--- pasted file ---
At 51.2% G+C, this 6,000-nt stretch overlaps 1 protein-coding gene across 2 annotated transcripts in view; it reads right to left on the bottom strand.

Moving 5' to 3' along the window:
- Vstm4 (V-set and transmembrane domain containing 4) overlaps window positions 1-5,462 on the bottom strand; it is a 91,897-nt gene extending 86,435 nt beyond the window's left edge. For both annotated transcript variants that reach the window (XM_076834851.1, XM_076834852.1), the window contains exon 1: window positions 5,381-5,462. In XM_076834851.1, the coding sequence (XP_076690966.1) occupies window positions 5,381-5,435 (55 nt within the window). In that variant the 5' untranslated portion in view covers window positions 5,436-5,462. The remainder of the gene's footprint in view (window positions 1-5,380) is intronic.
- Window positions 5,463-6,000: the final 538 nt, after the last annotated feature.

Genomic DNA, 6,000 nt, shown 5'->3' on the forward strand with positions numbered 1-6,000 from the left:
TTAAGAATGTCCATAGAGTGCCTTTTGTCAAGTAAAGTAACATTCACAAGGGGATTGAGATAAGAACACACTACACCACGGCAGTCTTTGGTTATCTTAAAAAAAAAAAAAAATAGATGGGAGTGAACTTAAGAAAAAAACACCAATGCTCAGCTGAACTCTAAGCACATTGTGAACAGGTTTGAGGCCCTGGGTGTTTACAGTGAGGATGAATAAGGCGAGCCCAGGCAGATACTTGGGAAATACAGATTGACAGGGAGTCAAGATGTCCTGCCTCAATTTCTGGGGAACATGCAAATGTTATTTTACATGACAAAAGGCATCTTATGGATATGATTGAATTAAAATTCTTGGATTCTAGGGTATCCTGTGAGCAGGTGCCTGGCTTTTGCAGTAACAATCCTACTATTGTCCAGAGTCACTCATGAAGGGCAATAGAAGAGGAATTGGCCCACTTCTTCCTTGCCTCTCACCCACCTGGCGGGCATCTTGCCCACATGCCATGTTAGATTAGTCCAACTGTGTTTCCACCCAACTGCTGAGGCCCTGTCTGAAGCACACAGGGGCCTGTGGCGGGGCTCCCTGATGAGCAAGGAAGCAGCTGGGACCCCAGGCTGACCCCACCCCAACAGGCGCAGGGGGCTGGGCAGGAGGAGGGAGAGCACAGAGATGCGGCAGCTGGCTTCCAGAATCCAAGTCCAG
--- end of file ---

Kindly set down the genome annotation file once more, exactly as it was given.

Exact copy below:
At 51.2% G+C, this 6,000-nt stretch overlaps 1 protein-coding gene across 2 annotated transcripts in view; it reads right to left on the bottom strand.

Moving 5' to 3' along the window:
- Vstm4 (V-set and transmembrane domain containing 4) overlaps window positions 1-5,462 on the bottom strand; it is a 91,897-nt gene extending 86,435 nt beyond the window's left edge. For both annotated transcript variants that reach the window (XM_076834851.1, XM_076834852.1), the window contains exon 1: window positions 5,381-5,462. In XM_076834851.1, the coding sequence (XP_076690966.1) occupies window positions 5,381-5,435 (55 nt within the window). In that variant the 5' untranslated portion in view covers window positions 5,436-5,462. The remainder of the gene's footprint in view (window positions 1-5,380) is intronic.
- Window positions 5,463-6,000: the final 538 nt, after the last annotated feature.

Genomic DNA, 6,000 nt, shown 5'->3' on the forward strand with positions numbered 1-6,000 from the left:
TTAAGAATGTCCATAGAGTGCCTTTTGTCAAGTAAAGTAACATTCACAAGGGGATTGAGATAAGAACACACTACACCACGGCAGTCTTTGGTTATCTTAAAAAAAAAAAAAAATAGATGGGAGTGAACTTAAGAAAAAAACACCAATGCTCAGCTGAACTCTAAGCACATTGTGAACAGGTTTGAGGCCCTGGGTGTTTACAGTGAGGATGAATAAGGCGAGCCCAGGCAGATACTTGGGAAATACAGATTGACAGGGAGTCAAGATGTCCTGCCTCAATTTCTGGGGAACATGCAAATGTTATTTTACATGACAAAAGGCATCTTATGGATATGATTGAATTAAAATTCTTGGATTCTAGGGTATCCTGTGAGCAGGTGCCTGGCTTTTGCAGTAACAATCCTACTATTGTCCAGAGTCACTCATGAAGGGCAATAGAAGAGGAATTGGCCCACTTCTTCCTTGCCTCTCACCCACCTGGCGGGCATCTTGCCCACATGCCATGTTAGATTAGTCCAACTGTGTTTCCACCCAACTGCTGAGGCCCTGTCTGAAGCACACAGGGGCCTGTGGCGGGGCTCCCTGATGAGCAAGGAAGCAGCTGGGACCCCAGGCTGACCCCACCCCAACAGGCGCAGGGGGCTGGGCAGGAGGAGGGAGAGCACAGAGATGCGGCAGCTGGCTTCCAGAATCCAAGTCCAG